notwithstanding the natural parent's inadequacy and a judicial belief that it may be in the best interest of the child to be adopted by more adequate parents, under Florida law, proof by clear and convincing evidence that a parent who is able to do otherwise has abused, neglected, or abandoned a child is essential to an involuntary termination of that parent's rights in and to that child.

Id. at 347.

I also stress that because parental rights are recognized as a fundamental liberty interest, the state must prove that termination of those rights is the least restrictive alternative. See Dunn v. Blumstein, 405 U.S. 330, 343, 92 S. Ct. 995, 1003, 31 L. Ed. 2d 274 (1972). To meet this standard, HRS must, in the very least, make reasonable and meaningful efforts to reunite the family. Termination of parental rights should be the remedy of last resort, employed only when other reasonable alternatives have been exhausted.

KOGAN, J., concurs.


[1] The term "prospective" simply means likely to happen. Although every termination case is prospective in the sense that it involves an element of speculation as to whether mistreatment will occur if the child is returned to the home, courts generally have reserved use of the term to characterize those termination cases where parental rights in a child are severed without evidence of abuse or neglect to that particular child. Parental rights are said to be terminated in such cases based on "prospective," as opposed to "actual," abuse of the child. We reject this analysis and point out that most such "prospective" abuse cases are in fact based on actual, documented mistreatment of other children and are no more speculative in nature than conventional termination cases involving prior abuse or neglect of the present, as opposed to some other child. See infra note 5. Such is the case in the present proceedings. To characterize these cases as "prospective," thus implying that they are somehow more speculative than conventional cases, is misleading. We are not presented today with a truly "prospective" abuse case in which the state seeks to terminate parental rights based solely on prospective abuse, i.e., without evidence of actual abuse to any child, and we do not decide this issue.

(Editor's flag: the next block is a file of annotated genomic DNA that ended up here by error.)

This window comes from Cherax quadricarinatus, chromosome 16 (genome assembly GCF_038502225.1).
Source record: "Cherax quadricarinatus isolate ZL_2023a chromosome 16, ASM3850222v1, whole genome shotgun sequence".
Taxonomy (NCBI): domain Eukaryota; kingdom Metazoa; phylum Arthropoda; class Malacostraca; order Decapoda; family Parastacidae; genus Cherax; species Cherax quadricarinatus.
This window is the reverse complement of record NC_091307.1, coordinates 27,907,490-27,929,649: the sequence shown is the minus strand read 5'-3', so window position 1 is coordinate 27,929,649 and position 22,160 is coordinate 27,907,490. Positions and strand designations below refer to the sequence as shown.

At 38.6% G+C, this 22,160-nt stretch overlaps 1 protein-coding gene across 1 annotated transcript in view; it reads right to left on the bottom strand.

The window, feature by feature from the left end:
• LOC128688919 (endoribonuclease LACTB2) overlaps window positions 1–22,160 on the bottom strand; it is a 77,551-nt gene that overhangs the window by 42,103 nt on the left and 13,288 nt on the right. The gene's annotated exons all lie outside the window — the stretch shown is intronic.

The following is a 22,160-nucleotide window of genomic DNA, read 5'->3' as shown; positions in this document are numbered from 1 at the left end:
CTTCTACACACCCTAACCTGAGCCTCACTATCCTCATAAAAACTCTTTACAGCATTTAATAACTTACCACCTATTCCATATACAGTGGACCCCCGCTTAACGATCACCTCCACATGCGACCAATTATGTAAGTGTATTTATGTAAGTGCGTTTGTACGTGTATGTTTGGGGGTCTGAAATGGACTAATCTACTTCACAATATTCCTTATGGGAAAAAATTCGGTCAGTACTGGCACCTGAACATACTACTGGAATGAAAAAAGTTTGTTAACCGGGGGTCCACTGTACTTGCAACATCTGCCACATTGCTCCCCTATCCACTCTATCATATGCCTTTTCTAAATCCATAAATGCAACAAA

[2] Both Mary and Thomas are borderline retarded, with I.Q.s below 70.

[3] Ch. 39, Fla. Stat. (1987).

[4] Section 39.464 has since been amended to read:

39.464 Grounds for termination of parental rights. The department, the guardian ad litem, or a licensed child-placing agency may petition for the termination of parental rights under any of the following circumstances:

... .

(3) SEVERE OR CONTINUING ABUSE OR NEGLECT. The parent or parents have engaged in conduct towards the child or towards other children that demonstrates that the continuing involvement of the parent or parents in the parent-child relationship threatens the life or well-being of the child regardless of the provision of services. Provision of services is evidenced by having had services provided through a previous performance agreement, permanent placement plan, or offer of services in the nature of a case plan from a child welfare agency. A current performance agreement or permanent placement plan need not be offered to the parent or parents, and the petition may be filed at any time before a performance agreement or permanent placement plan has been accepted by the court.